In part 1 we discussed the prerequisites required to get Redhat Satellite 6.2 ready as a provisioning platform. Although there were quite a few tasks, as previously mentioned, in the main these are a one off activity and once set up, make provisioning hosts a quick and easy operation.
I had some great feedback from part 1 which was much appreciated. In particular Rich Jerrido from Redhat, ohples and bippity12 via Reddit all of whom pointed out that it’s not necessary to set up Satellite as a DHCP server if you’re relying on external DHCP servers. I tried out their suggestions and they are indeed correct.
So, bearing this in mind, I updated my configuration from part 1 as follows. First I disabled DHCP on the Satellite server:
This week I’m looking at provisioning with Redhat Satellite 6.2. Redhat Satellite 6 has become a bit of a lumbering beast. It does a lot of stuff but it’s not as straight forward as the old versions. Whilst patching remains probably the key function, the provisioning tools are quite powerful. I’ve been investigating this over the past few weeks. Here’s what I found out.
One of the first thing I discovered was that although RedHat have produced quite a bit of documentation for Satellite 6.2, because it’s become quite complex, there’s still bits missing. Hopefully this article will help you with the missing bits. So, on the provisioning side, Satellite can build VMs, including the VM definition itself, act as a DNS source or update DNS, act as a DHCP server, act a tftp server and a puppet server. These parts I have tested. It can also provision to AWS and Docker containers. These remain to be tested (but will be once I have a suitable test environment). The aim of Satellite provisioning is to supply more or less push button building of servers, VMs and presumably AWS EC2 instances and Docker containers. To achieve this, quite a lot of upfront configuration of Satellite is required, so let’s take a look at the prerequisites.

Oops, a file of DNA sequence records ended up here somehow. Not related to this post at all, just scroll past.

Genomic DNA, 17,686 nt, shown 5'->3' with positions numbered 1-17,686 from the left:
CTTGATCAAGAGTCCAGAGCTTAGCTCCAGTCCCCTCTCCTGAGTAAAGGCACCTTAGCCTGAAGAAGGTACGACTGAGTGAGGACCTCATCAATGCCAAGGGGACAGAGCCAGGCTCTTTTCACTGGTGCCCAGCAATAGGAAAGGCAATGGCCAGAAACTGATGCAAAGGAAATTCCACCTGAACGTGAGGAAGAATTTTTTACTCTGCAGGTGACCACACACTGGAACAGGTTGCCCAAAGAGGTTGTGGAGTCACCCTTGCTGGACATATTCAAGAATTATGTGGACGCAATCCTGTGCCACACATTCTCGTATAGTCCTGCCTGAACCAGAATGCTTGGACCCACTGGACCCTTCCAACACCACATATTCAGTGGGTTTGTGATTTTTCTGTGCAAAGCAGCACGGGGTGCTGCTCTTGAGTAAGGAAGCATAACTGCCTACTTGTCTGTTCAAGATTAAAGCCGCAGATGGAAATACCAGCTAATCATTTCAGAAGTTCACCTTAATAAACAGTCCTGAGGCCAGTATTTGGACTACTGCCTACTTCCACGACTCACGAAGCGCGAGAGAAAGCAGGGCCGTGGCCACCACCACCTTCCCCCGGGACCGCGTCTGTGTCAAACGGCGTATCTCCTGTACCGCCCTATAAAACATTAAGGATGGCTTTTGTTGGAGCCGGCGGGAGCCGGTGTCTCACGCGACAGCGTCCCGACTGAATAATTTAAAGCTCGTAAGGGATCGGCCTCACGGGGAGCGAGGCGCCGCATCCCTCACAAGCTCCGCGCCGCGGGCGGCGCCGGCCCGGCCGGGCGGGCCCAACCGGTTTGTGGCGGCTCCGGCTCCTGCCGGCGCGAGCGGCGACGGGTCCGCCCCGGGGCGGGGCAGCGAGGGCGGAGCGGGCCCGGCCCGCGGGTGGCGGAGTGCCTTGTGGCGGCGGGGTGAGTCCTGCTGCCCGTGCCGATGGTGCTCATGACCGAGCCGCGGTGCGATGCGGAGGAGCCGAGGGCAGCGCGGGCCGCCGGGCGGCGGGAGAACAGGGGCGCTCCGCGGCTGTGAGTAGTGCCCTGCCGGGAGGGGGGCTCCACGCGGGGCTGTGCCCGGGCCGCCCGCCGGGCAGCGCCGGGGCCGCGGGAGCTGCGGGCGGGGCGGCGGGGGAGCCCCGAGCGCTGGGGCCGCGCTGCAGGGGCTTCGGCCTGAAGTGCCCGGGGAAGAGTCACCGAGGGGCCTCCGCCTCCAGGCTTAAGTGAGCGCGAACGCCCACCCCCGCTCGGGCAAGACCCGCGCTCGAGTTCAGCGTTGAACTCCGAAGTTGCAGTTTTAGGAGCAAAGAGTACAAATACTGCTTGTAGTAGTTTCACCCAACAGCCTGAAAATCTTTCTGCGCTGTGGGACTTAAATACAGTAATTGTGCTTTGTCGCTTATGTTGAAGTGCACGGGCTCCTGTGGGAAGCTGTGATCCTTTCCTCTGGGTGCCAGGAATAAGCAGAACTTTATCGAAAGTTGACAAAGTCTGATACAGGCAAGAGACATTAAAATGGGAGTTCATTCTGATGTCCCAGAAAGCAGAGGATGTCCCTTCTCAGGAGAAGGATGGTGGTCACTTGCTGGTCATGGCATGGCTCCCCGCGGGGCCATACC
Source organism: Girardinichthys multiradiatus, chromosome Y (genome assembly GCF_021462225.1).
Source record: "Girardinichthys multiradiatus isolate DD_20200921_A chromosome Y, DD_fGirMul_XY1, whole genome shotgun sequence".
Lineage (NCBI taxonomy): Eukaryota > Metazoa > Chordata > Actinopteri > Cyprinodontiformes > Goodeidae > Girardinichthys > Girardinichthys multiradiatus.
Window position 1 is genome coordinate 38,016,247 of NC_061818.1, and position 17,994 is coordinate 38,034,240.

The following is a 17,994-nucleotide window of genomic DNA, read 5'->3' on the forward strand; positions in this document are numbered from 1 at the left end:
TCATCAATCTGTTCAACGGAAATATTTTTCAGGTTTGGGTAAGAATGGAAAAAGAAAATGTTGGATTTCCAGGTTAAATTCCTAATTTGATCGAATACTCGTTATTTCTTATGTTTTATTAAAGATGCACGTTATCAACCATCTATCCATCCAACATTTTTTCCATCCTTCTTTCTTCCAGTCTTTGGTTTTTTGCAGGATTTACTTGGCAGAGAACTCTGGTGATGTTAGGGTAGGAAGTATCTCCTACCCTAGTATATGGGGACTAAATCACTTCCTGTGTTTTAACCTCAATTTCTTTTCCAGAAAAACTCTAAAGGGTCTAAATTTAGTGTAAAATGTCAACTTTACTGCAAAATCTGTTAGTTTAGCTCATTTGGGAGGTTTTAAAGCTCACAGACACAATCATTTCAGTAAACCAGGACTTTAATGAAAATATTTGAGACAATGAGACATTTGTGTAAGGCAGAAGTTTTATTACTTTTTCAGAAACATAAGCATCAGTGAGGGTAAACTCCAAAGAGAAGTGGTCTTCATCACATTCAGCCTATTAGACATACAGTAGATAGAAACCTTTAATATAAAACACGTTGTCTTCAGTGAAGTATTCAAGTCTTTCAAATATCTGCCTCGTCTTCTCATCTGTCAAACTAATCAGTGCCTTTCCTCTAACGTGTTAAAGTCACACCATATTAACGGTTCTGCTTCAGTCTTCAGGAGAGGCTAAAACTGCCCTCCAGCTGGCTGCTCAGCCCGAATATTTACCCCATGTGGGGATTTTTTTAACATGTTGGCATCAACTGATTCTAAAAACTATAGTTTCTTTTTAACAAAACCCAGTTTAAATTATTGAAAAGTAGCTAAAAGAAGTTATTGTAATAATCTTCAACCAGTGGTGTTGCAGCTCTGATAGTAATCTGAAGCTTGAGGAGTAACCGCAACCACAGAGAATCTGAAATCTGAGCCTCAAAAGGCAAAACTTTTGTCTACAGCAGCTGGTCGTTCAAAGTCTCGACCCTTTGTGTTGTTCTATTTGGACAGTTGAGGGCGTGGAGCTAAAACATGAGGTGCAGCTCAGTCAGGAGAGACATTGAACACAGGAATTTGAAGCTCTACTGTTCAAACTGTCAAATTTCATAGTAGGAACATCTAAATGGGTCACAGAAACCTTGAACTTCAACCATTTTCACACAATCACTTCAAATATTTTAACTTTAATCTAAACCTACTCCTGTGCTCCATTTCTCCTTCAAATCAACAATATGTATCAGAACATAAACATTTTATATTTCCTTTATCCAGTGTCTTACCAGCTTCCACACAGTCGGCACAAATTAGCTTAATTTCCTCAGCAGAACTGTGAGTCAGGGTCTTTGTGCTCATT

The following Satellite components need to be set up for efficient Satellite provisioning. Although they do not all need to be in advance and it may seem like a lot of work to set up everything, setting up these prerequisites is pretty much a one off activity. As also mentioned it also greatly speeds up and simplifies the actual deployment process.
- Lifecycle environment: A logical way of dividing up hosts depending on the type of environment they serve, e.g. development, user testing and production
- Content View: a subset of the Satellite content, e.g. packages and puppet modules . This will built from specified yum repositories, which may be the RedHat repositories provided by Satellite or custom (see Creating a repository and adding it to a content view). You can also add puppet modules to the content view to make those available.
- Puppet Environment: Satellite can act as a puppet master and creates its own Puppet environments when you import Puppet modules into Satellite (see Setting up Puppet for Satellite)
- Content Source: these are created when Satellite is installed and will either be the Satellite server itself (via an internal capsule) or other capsules.
- Subnets: These define subnets, VLAN IDs and boot modes for Satellite
- Compute Resource & Compute Profile: For VMs, these define the vCenters and the parameters supplied to VMWare to create the VM, e.g. number of CPUs, memory, etc.
- Host Group: All of the above can be added to a Host Group so that when the Host Group is selected, the new host form is auto populated with the correct details.